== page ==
First Amendment claims seen as Rx for drug makers, headache for consumers

By Paul Raeburn, FairWarning 

Quentin Lueninghoener/ FairWarning

On Oct. 26, 2005, Alfred Caronia, a sales consultant for a little-known pharmaceutical company based in California, met with a doctor to discuss promotion of one of the firm’s  drugs.

The drug, a depressant called Xyrem, had been approved by the U.S. Food and Drug Administration to treat only certain patients with the sleep disorder narcolepsy. But Caronia maintained, in a conversation with a doctor that was recorded by federal investigators, that the drug could be used to treat an array of other sleep and muscle ailments. (more…)

Far right uses Fla. stand-your-ground law to recruit for white supremacist rally at UF

By Noreen Marcus, 

White supremacist Richard Spencer

Far-right social media users offer a special lure for meeting at the University of Florida: the state’s broad “stand your ground” self-defense law.

After lengthy negotiations, white supremacist Richard Spencer will speak at the university’s Phillips Center for the Performing Arts on Oct. 19. The date, finalized this week, was reported by a counter-protest group that is organizing online and confirmed by Spencer’s lawyer.

The university announced late Thursday that Spencer has signed a contract to pay $10,564 to rent the center and for security, the maximum he can be charged. The university, however, must pay “at least $500,000 to enhance security on campus and in the city of Gainesville,” according to its statement.

“Although UF leadership has denounced Spencer’s white supremacist rhetoric, the University, as a state entity, must allow the free expression of all viewpoints,” the statement says.

Concerns are rampant that the Gainesville campus may host a clash between extreme-right zealots and impassioned anti-fascists such as the deadly Aug. 12 rally at Charlottesville, VA.

A Facebook group called “No Nazis at UF” is calling for protests against Spencer’s speech. “We must not allow fascists to have a public platform. We must stand together in the fight against white supremacy and fascism, and defend the most marginalized of our communities,” the Facebook post states.

Responses show that 2,500 say they will attend, while another 6,500 say they are interested in the event.

UF President Kent Fuchs denied a rental permit to Spencer’s group, the National Policy Institute, shortly after Charlottesville. By then, university officials had processed the stand your ground enticement.

“Officials confirm that social media chatter is already underway, with profanity and threats being made to the point of referring to guns and Florida’s stand your ground law,” reported on Aug. 14.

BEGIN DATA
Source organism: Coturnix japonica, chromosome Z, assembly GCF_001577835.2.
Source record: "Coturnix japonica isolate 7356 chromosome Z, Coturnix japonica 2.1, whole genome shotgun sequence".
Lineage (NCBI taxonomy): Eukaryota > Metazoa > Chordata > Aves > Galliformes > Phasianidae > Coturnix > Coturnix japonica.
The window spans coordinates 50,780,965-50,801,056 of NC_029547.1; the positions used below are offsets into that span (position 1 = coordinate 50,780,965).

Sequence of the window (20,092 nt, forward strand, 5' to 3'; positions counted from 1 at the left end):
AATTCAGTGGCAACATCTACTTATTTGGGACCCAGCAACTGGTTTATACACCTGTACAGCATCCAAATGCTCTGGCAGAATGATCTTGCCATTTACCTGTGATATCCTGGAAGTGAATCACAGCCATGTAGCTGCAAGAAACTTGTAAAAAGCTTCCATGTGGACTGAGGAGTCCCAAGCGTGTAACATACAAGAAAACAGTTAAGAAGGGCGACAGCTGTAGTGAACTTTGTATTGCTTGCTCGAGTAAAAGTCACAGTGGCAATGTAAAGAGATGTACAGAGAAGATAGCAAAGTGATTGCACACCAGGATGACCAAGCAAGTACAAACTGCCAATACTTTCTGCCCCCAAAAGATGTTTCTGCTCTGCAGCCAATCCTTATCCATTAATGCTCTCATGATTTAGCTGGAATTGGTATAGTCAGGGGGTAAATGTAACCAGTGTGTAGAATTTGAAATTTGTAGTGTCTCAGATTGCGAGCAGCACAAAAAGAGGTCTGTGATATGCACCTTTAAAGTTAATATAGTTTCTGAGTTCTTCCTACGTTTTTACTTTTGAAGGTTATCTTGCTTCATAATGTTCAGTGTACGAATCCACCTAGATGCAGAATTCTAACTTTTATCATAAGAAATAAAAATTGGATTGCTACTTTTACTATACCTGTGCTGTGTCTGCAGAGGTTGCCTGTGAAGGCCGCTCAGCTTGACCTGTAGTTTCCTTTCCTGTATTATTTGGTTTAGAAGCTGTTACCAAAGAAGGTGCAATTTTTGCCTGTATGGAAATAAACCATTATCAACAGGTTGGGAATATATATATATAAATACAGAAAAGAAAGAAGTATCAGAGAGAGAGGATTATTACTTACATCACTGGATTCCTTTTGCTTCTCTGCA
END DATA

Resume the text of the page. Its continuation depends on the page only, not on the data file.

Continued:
Battle lines being drawn

Those officials weren’t being paranoid.

“If there was a time for a false flag this would be it, you can basically open carry and pop someone for saying ‘I’m going to kill you,’” said a poster to a forum on 4Chan, a bulletin board for anonymous, anything-goes exchanges. The term “false flag” refers to covert operations that conceal the true identity of responsible parties.

References to stand your ground inspired blowback. CNN retweeted “Hearts in Spades@imler_chris” commenting on Fuchs’s decision: “Discussions about using stand your ground laws to kill counter-protesters. Safety of students who pay to go to this school is paramount.”

The university has no comment about stand your ground, spokesperson Margot Winick wrote in an emailed response to questions. She noted that under state law, firearms are prohibited on UF property unless they are “securely encased in vehicles, and with permits.”

Spencer’s Gainesville lawyer, First Amendment specialist Gary Edinger, said Spencer does not want to spark violence when he speaks at UF.

“No intention” to incite violence

“My client assures me they have no intention of direct incitement, they have every intention of speaking their minds,” he said. “I don’t think the possibility of violent protests by crazies is going to determine my client’s First Amendment right.”

Edinger said he didn’t know why the university postponed the gathering, first set for Sept. 12, but speculated that officials “still perceive feelings about Charlottesville as too raw. Perhaps they don’t want to dishonor the victim of Charlottesville,” referring to counter-protester Heather Heyer, 32, who was killed.

Spencer’s lawyer insists the Oct. 19 event will be a “speech.” But if those who ​are​ trying to ​attract a sympathetic​ crowd succeed, it will be a rally that will likely pit pro-Spencer attendees against anti-Spencer protesters.